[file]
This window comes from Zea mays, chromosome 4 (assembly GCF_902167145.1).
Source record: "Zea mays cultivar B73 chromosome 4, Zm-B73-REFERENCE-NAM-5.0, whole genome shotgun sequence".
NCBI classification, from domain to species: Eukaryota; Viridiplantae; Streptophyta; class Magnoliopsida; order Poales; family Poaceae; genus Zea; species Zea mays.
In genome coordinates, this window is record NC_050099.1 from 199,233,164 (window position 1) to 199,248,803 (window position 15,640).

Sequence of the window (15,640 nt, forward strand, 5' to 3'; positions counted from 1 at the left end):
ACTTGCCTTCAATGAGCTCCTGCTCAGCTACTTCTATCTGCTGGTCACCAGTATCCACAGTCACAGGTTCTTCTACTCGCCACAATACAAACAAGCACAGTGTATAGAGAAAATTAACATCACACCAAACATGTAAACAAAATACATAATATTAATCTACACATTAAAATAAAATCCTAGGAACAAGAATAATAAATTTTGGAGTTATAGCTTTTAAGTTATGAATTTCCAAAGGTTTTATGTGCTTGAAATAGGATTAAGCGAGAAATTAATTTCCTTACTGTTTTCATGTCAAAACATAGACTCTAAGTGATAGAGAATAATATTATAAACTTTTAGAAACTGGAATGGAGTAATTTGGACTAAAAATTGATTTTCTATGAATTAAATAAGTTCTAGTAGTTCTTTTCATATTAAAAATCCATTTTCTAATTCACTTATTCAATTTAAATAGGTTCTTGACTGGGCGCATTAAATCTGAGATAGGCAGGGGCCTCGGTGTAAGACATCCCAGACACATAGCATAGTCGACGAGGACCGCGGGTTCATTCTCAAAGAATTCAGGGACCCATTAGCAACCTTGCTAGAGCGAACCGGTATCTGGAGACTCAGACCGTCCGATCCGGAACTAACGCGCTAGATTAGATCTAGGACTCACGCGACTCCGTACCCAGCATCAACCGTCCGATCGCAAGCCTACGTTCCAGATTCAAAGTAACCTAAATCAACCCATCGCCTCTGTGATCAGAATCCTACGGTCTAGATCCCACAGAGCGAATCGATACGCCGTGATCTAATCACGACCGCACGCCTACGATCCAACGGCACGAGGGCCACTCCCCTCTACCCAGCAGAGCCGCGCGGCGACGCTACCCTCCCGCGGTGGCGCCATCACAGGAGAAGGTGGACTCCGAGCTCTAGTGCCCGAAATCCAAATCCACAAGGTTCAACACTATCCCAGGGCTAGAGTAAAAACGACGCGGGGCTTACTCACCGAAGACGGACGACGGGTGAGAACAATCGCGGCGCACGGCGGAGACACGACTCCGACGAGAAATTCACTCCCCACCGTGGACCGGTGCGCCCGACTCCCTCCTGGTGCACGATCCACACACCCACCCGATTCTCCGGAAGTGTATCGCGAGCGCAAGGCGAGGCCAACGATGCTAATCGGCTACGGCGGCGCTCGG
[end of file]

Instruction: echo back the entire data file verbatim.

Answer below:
This window comes from Zea mays, chromosome 4 (assembly GCF_902167145.1).
Source record: "Zea mays cultivar B73 chromosome 4, Zm-B73-REFERENCE-NAM-5.0, whole genome shotgun sequence".
NCBI classification, from domain to species: Eukaryota; Viridiplantae; Streptophyta; class Magnoliopsida; order Poales; family Poaceae; genus Zea; species Zea mays.
In genome coordinates, this window is record NC_050099.1 from 199,233,164 (window position 1) to 199,248,803 (window position 15,640).

Sequence of the window (15,640 nt, forward strand, 5' to 3'; positions counted from 1 at the left end):
ACTTGCCTTCAATGAGCTCCTGCTCAGCTACTTCTATCTGCTGGTCACCAGTATCCACAGTCACAGGTTCTTCTACTCGCCACAATACAAACAAGCACAGTGTATAGAGAAAATTAACATCACACCAAACATGTAAACAAAATACATAATATTAATCTACACATTAAAATAAAATCCTAGGAACAAGAATAATAAATTTTGGAGTTATAGCTTTTAAGTTATGAATTTCCAAAGGTTTTATGTGCTTGAAATAGGATTAAGCGAGAAATTAATTTCCTTACTGTTTTCATGTCAAAACATAGACTCTAAGTGATAGAGAATAATATTATAAACTTTTAGAAACTGGAATGGAGTAATTTGGACTAAAAATTGATTTTCTATGAATTAAATAAGTTCTAGTAGTTCTTTTCATATTAAAAATCCATTTTCTAATTCACTTATTCAATTTAAATAGGTTCTTGACTGGGCGCATTAAATCTGAGATAGGCAGGGGCCTCGGTGTAAGACATCCCAGACACATAGCATAGTCGACGAGGACCGCGGGTTCATTCTCAAAGAATTCAGGGACCCATTAGCAACCTTGCTAGAGCGAACCGGTATCTGGAGACTCAGACCGTCCGATCCGGAACTAACGCGCTAGATTAGATCTAGGACTCACGCGACTCCGTACCCAGCATCAACCGTCCGATCGCAAGCCTACGTTCCAGATTCAAAGTAACCTAAATCAACCCATCGCCTCTGTGATCAGAATCCTACGGTCTAGATCCCACAGAGCGAATCGATACGCCGTGATCTAATCACGACCGCACGCCTACGATCCAACGGCACGAGGGCCACTCCCCTCTACCCAGCAGAGCCGCGCGGCGACGCTACCCTCCCGCGGTGGCGCCATCACAGGAGAAGGTGGACTCCGAGCTCTAGTGCCCGAAATCCAAATCCACAAGGTTCAACACTATCCCAGGGCTAGAGTAAAAACGACGCGGGGCTTACTCACCGAAGACGGACGACGGGTGAGAACAATCGCGGCGCACGGCGGAGACACGACTCCGACGAGAAATTCACTCCCCACCGTGGACCGGTGCGCCCGACTCCCTCCTGGTGCACGATCCACACACCCACCCGATTCTCCGGAAGTGTATCGCGAGCGCAAGGCGAGGCCAACGATGCTAATCGGCTACGGCGGCGCTCGG